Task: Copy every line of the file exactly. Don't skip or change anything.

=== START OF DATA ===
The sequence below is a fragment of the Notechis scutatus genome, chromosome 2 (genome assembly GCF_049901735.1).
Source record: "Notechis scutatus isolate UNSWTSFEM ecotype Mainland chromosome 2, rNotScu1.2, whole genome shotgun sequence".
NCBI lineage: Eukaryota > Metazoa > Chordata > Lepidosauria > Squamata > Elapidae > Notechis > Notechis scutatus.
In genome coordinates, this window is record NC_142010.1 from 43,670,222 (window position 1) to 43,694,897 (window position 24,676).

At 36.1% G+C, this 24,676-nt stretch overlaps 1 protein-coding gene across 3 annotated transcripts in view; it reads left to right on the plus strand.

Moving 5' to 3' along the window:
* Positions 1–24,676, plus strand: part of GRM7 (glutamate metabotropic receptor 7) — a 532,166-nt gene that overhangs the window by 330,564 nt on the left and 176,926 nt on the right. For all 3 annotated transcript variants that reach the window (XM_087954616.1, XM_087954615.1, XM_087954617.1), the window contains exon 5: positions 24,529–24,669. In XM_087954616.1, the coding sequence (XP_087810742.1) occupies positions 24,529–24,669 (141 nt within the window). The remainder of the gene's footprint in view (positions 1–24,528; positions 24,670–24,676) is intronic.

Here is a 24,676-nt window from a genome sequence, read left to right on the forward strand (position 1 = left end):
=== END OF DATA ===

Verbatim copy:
The sequence below is a fragment of the Notechis scutatus genome, chromosome 2 (genome assembly GCF_049901735.1).
Source record: "Notechis scutatus isolate UNSWTSFEM ecotype Mainland chromosome 2, rNotScu1.2, whole genome shotgun sequence".
NCBI lineage: Eukaryota > Metazoa > Chordata > Lepidosauria > Squamata > Elapidae > Notechis > Notechis scutatus.
In genome coordinates, this window is record NC_142010.1 from 43,670,222 (window position 1) to 43,694,897 (window position 24,676).

At 36.1% G+C, this 24,676-nt stretch overlaps 1 protein-coding gene across 3 annotated transcripts in view; it reads left to right on the plus strand.

Moving 5' to 3' along the window:
* Positions 1–24,676, plus strand: part of GRM7 (glutamate metabotropic receptor 7) — a 532,166-nt gene that overhangs the window by 330,564 nt on the left and 176,926 nt on the right. For all 3 annotated transcript variants that reach the window (XM_087954616.1, XM_087954615.1, XM_087954617.1), the window contains exon 5: positions 24,529–24,669. In XM_087954616.1, the coding sequence (XP_087810742.1) occupies positions 24,529–24,669 (141 nt within the window). The remainder of the gene's footprint in view (positions 1–24,528; positions 24,670–24,676) is intronic.

Here is a 24,676-nt window from a genome sequence, read left to right on the forward strand (position 1 = left end):